So as I said yesterday, we saw this same type of trading after a RBA rumor about three months ago, and it took the A$ a few days to get its wind back. I think it may get its wind back when the markets get a drift of the latest Wage Cost Index for the fourth quarter, which printed stronger than expected!

As I look at the currency screens this morning, most of the currencies are moving in the wrong direction, but not by much, just an underlying bias to buy dollars this morning. And gold, which had a very strong performance yesterday, is off about $5 this morning, as it appears some profit taking has taken over.

The price of oil didn’t take a step back, though. The oil price is up another $1, to $105, and knocking on the door to $106… I stopped to fill up my gas tank this morning… and much as the way groceries, restaurants and so on are doing… I got less and paid the same… This way, most of us don’t really feel the inflation all around us, but it’s there… trust me. No wage inflation or home inflation, but everything else that touches our lives… and as long as everything else around us is going up in price or going down in the quantity at the same price (it’s the same thing), it would be OK to see some wage inflation, eh?

China also printed a weaker manufacturing index (PMI). The preliminary report from HSBC Holdings shows that China’s PMI was 49.7, again below 50. This is all a part of the “moderation” of the Chinese economy, folks… nothing to be really concerned about yet, so move along, these are not the droids you are looking for…

Well, it looks as if the U.S. isn’t the only country that didn’t experience a grand Christmas shopping season. Retail Sales in Canada too, came in much weaker than previous months… December Retail sales for Canada slipped 0.2%, following increases of 0.4% in November and 0.8% in October! So maybe everyone shopped early? December was the first drop in five months for Canada, and a look under the hood (pun intended) showed that motor vehicles were to blame for the drop. So let’s not write the Canadian economy off just yet…

One European currency, the krone, (NOK) that’s bucking the trend of following the euro today, and in my opinion, it’s about darn time! The Norwegian krone is rallying nicely this morning. You might recall me bemoaning the fact that the krone was following the euro, even though Norway had sterling fundamentals and should be held to a different standard. Well, maybe that’s happening, finally! The krone is the best-performing major currency this month!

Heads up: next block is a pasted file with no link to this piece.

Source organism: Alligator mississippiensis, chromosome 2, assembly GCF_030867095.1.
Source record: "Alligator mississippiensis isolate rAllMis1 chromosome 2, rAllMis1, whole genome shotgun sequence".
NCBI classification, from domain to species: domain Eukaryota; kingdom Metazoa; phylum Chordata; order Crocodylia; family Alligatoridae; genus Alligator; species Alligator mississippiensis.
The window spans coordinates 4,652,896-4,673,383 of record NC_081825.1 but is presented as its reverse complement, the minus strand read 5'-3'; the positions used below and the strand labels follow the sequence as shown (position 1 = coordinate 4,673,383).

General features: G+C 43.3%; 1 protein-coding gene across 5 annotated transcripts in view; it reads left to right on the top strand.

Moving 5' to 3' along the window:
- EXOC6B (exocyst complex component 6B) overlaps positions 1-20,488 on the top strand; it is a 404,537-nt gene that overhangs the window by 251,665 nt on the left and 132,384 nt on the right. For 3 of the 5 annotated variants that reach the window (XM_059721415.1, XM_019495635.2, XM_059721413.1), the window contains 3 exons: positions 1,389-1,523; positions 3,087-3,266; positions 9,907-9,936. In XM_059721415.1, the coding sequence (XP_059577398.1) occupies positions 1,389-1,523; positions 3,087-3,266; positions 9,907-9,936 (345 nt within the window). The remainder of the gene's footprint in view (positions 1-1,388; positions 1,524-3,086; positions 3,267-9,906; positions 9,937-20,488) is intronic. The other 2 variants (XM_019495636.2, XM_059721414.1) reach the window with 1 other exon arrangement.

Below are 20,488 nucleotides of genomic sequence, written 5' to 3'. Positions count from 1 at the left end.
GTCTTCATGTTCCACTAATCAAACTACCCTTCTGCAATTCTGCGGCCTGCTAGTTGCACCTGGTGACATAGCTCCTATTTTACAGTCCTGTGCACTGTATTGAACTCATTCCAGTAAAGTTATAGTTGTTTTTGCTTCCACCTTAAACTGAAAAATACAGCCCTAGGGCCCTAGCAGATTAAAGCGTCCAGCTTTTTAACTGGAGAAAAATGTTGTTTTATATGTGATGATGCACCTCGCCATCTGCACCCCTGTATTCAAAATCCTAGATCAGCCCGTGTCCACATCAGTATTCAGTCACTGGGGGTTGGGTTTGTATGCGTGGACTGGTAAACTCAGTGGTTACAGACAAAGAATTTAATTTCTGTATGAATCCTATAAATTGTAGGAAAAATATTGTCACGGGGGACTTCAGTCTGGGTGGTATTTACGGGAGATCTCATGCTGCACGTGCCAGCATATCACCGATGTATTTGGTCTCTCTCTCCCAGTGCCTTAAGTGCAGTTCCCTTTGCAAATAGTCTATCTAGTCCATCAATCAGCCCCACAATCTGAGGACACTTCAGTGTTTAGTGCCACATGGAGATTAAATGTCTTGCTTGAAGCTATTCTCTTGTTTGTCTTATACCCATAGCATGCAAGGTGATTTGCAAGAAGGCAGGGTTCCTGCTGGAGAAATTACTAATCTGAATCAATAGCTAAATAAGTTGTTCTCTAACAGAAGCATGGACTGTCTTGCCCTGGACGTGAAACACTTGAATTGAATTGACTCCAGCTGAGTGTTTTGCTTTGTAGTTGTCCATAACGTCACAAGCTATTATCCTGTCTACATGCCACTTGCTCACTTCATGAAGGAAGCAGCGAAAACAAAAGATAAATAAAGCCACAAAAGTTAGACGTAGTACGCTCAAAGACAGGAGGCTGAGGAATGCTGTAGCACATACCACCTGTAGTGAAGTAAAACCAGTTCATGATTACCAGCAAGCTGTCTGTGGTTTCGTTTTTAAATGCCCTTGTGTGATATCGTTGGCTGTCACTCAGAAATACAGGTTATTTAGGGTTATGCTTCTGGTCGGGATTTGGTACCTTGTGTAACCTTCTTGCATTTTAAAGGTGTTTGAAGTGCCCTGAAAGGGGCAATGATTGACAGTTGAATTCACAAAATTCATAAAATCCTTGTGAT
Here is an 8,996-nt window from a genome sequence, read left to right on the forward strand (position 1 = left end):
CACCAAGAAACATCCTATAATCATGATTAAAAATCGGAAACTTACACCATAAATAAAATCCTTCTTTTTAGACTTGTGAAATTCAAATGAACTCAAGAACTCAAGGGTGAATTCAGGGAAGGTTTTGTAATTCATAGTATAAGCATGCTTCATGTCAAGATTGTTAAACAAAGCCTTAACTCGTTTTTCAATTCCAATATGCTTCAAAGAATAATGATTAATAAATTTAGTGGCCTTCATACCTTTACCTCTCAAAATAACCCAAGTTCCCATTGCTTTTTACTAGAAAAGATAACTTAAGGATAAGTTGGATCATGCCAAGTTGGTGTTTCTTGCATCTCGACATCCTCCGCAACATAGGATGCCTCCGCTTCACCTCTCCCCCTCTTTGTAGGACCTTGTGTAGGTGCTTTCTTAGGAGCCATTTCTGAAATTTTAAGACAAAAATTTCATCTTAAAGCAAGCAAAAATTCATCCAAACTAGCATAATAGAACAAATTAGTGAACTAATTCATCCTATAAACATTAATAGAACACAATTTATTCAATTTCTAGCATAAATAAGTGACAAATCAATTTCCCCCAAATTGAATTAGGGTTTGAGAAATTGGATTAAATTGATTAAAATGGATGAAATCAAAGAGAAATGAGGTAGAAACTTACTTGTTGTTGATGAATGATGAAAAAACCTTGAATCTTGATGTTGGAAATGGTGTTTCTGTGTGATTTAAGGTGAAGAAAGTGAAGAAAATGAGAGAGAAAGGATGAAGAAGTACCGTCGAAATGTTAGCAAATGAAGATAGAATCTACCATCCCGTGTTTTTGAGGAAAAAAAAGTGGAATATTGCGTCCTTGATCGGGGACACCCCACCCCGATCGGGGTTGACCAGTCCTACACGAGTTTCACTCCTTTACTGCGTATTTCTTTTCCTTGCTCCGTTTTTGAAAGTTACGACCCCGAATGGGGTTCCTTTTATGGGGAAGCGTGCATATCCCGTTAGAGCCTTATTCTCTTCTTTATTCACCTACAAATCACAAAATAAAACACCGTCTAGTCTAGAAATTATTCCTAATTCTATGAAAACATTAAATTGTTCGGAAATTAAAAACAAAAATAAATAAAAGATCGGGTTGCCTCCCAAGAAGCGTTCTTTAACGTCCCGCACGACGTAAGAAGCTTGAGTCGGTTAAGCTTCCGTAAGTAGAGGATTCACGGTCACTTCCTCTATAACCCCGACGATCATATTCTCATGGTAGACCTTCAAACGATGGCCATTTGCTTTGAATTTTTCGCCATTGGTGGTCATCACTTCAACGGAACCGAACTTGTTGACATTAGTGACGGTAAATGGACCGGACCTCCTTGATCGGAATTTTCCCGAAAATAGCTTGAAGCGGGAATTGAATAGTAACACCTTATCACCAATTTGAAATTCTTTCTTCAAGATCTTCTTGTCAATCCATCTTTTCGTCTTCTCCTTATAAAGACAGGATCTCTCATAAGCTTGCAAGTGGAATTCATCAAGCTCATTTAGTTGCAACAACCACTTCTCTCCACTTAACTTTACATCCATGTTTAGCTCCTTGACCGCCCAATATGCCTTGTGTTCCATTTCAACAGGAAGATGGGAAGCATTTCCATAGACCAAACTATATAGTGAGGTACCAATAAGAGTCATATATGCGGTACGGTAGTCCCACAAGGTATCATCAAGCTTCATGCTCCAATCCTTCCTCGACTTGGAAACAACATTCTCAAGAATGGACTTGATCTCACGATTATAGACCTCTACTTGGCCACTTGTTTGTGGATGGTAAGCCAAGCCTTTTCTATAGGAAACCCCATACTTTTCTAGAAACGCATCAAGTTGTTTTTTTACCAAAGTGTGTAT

After cutting rates in December, the Norwegian central bank, the Norges Bank, might just be sitting on its hands going forward, as speculation of another rate cut fades… All this fading speculation is really pushing the krone… I wonder how long this will last? Does it have legs? Is it on terra firma? I guess we’ll have to wait and see, but in my opinion, it should be OK! Of course, just because I say that, I need to make sure you understand that it’s just my opinion, and I could be wrong!

I saw a cartoon on Ed Steer’s excellent morning Gold & Silver Daily this morning… It shows the president holding a dollar bill that’s on fire, and he says, “Look, Green Energy!” If it weren’t so true, it might be funny, eh?

Not much in the way of data from the data cupboard this morning here in the U.S., just existing home sales for January… The thing to look for here is not the homes sold, but at what price? Did the median price decline as it has for a couple of years now? That’s what to look for…

Then there was this from The Economist:

“The European Union has lower government debt levels than America. Gross government debt in the 27 nations of the EU was 80% of the region’s GDP at the end of 2010; in America, gross federal debt at the end of 2010 was 94% of GDP. Furthermore, government debt is growing more slowly as a percentage of GDP in the EU than in America, because pretty much every nation in the EU is implementing austerity measures. The general government deficit in the EU-27 in 2010 was 6.6% of GDP. In America, the federal deficit in 2010 was 9% of GDP.”

I tell you this not as a “hey, they’re better than us” type of thing. This article caught my eye, because we’re going to hear over and over again during the election campaign that we are “becoming Europe” because of the debt. But if that were true, then we as a country would be cutting deficit spending, and implementing austerity measures… watch out for that!

To recap… Yen finally surrenders to intervention and reduction of safe-haven flows. China signs another member to their currency swap club. Oil climbs further. Gold has strong performance yesterday followed by some profit taking today. The A$ is still searching for some wind, after having it knocked out of it by the RBA minutes on Monday, and maybe, just maybe, Norway is breaking the trend to follow the euro…

Chuck Butler
for The Daily Reckoning